Thursday September 19, 2019
| Last update: Tuesday at 7:06 PM

Minnesota Says: "Can the Klan, Say No to Racism!"

by Kim DeFranco |
August 29, 2001
Read more articles in
A photo of an effigy of a klansman burning at the rally.
Effigy of klansman burns at anti-klan rally. (Fight Back! News/Kim DeFranco)
A photo of the mass protest against the KKK.
3000 protest KKK and neo-nazis at MN State Capitol.

St. Paul, MN - On Aug. 25, 3,000 people came to the State Capitol to stand up against the racist Ku Klux Klan and a group of neo-nazis. Organized by a coalition of community groups called Can the Klan, the demonstrators sent a powerful message against racism and discrimination.

The state government cooperated with the Klan, providing security for their rally. Hundreds of local state and local police were on hand. Police helicopters flew overhead and an armored personnel carrier was parked nearby.

Before the white supremacists came out, the Can the Klan rally started with Michelle Gross, one of the organizers stating, "They are here to recruit and gain a foothold in Minnesota. We can't hand over anybody to the Klan. It's important for everyone who is against the them to come out and speak out against them."

Amid speeches, music, drumming and chants, demonstrators prepared for the Klan's arrival. The crowd was diverse and multinational, as different communities around the Minneapolis-St. Paul area came to express their anger.

People held signs: "No to Racism! No to Klan!" "This is not a time for silence - speak out against racism now!" and "When I was in school, we called it a 'dunce cap'! Hate is stupid!" They chanted, "The people united can never be defeated!" and "George Bush, Ku Klux Klan, Same agenda same plan."

Dede Frances, of the Welfare Rights Committee, stated, "The Welfare Rights Committee fights racism that has been institutionalized. In this state capitol, there are people who make laws and run the government. These rich white people, whether they are official Klan or Nazi members or not, have made laws that are racist, anti-poor, anti-immigrant, anti-women, anti-children, and anti-family."

Mick Kelly, Freedom Road Socialist Organization, said "The Klan and Nazis are here to further an agenda of racism and discrimination. Any and all protest against them should be welcomed. We can militantly reject racism, discrimination, national oppression and the Klan." He went on to state that the Klan exists to carry out terror against African Americans, and as such it has no rights that need to be respected.

One hour after the Can the Klan rally opened, the KKK and neo-nazis came out to a roar of boos and jeers. Only 46 white supremacists assembled on the capitol steps. The protesters were about 200 feet away, with 100 cops in the middle and more police in riot gear waiting in the wings.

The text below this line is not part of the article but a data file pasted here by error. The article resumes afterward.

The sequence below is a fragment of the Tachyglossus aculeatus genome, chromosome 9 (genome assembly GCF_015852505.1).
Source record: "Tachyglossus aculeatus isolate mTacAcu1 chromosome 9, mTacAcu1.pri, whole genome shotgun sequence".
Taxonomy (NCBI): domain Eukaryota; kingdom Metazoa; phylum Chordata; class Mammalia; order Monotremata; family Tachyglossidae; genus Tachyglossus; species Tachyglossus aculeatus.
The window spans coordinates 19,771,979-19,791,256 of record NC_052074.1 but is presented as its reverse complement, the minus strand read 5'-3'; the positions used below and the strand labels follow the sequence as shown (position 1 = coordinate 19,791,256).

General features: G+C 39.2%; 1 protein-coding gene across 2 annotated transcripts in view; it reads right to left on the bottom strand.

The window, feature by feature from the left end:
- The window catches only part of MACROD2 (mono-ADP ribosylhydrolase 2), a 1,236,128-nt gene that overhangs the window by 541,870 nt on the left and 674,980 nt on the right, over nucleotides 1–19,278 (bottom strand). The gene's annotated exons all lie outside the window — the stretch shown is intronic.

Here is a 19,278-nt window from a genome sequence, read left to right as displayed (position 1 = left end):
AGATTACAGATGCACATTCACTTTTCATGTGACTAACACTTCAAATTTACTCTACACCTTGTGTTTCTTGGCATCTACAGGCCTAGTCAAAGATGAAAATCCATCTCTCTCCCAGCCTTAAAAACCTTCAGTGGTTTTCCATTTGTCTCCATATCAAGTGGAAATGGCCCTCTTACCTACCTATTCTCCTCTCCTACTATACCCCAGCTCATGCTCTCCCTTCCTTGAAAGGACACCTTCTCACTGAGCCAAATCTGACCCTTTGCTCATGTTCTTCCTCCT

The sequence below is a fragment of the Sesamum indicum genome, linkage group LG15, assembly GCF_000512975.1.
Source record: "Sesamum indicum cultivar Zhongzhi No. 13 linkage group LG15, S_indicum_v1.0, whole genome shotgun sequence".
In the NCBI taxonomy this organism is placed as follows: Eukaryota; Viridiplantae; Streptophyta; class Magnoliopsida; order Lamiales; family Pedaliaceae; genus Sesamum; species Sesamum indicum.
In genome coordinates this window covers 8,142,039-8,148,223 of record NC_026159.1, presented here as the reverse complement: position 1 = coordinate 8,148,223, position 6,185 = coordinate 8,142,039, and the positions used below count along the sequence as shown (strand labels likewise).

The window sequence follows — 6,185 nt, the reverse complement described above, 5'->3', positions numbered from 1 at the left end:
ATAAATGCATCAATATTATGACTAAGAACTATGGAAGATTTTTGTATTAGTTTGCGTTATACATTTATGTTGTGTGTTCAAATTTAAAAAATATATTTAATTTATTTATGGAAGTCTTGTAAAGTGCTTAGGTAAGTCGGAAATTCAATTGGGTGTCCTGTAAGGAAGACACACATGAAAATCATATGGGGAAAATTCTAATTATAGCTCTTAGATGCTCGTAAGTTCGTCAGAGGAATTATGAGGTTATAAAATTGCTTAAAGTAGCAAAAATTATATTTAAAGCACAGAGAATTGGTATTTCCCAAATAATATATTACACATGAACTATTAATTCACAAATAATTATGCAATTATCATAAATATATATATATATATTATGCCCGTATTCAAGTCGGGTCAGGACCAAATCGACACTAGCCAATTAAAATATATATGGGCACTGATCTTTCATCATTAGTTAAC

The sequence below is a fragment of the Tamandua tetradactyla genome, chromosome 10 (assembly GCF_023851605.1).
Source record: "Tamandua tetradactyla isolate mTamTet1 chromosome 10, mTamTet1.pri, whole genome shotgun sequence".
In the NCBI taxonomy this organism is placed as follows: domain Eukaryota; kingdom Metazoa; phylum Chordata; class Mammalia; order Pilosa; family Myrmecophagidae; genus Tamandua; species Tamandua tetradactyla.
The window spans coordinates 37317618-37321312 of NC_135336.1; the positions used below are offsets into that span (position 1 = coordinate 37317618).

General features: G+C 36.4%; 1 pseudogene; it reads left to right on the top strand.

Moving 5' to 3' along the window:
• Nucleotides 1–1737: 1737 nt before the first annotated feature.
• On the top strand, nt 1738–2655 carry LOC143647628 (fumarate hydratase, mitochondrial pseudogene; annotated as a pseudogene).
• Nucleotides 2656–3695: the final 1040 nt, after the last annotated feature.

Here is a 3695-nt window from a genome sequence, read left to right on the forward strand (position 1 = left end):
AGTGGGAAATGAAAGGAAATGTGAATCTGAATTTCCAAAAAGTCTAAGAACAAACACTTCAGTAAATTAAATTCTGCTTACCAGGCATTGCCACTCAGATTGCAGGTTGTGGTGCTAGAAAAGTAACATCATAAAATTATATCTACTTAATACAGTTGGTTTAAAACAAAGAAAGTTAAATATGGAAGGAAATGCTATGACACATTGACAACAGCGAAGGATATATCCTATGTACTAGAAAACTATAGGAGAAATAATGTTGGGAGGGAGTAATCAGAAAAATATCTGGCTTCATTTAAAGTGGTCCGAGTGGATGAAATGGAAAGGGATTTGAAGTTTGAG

"Those people on the steps are part of the problem. They use oppressive tactics to keep us down and apart. Today we stand united and strong. We won't let the white supremacists win!" Anh Pham, of the Anti-War Committee, shouted from the stage. The white supremacists tried get to their message out, and occasionally "white power" and pro-Hitler slogans were heard, but the protesters continually drowned them out. An effigy of a Klansman, wearing a confederate flag cape, was burned in the middle of the rally.

Another protester said, "The KKK is a terrorist organization that the U.S. government has condoned for decades. When the government talks about eliminating what it considers "terrorist" groups, these groups are usually militant oppressed people of color."

"Shut 'em up, shut 'em down! Run those racists out of town!" was heard through out the capitol grounds. Eggs were thrown and Nazi sympathizers were chased from the vicinity by protesters. A few brave fighters jumped over the fence to get at the Klan, but were stopped by the line of cops.

Role of the State and Media

State government gave the KKK a permit to speak on the capitol steps. Can the Klan had to fight for its permit to counter rally against the white supremacists. The permit for the anti-racists was not granted until the last minute.

The protest, one of the largest in St. Paul in years, happened in spite of a consistent drumbeat from the press and politicians, who told people not to demonstrate and tried to scare folks away.

Government officials like St. Paul Mayor Norm Coleman, Capitol Administration and Security, and the state police all tried to prevent the Can the Klan rally. Mayor Coleman went on the air repeatedly to tell people not to come to the anti-Klan protest. He organized an ice cream social as an "alternative" to the demonstration, but less than 200 people stopped by over the course of the day. "I guess people weren't interested in vanilla ice cream that day," one Can the Klan member quipped.

Esther, of the Committee to Defend Mumia Abu Jamal, said of Coleman's tactics, "It turned out to be an advertisement for the Can the Klan rally. Coleman told people to stay away but they came anyway. It's like having bullies coming into your yard, you just wouldn't ignore that."

TV, radio stations and newspapers either echoed the stay away message or had programs debating the idea of ignoring hate groups or not. Some mainstream agencies, like the YWCA, broke off from Can the Klan, and warned of violence if the Klan was confronted. YWCA sponsored a rally the night before. Despite all the pressure, the protesters still out outnumbered the racists 65 to 1.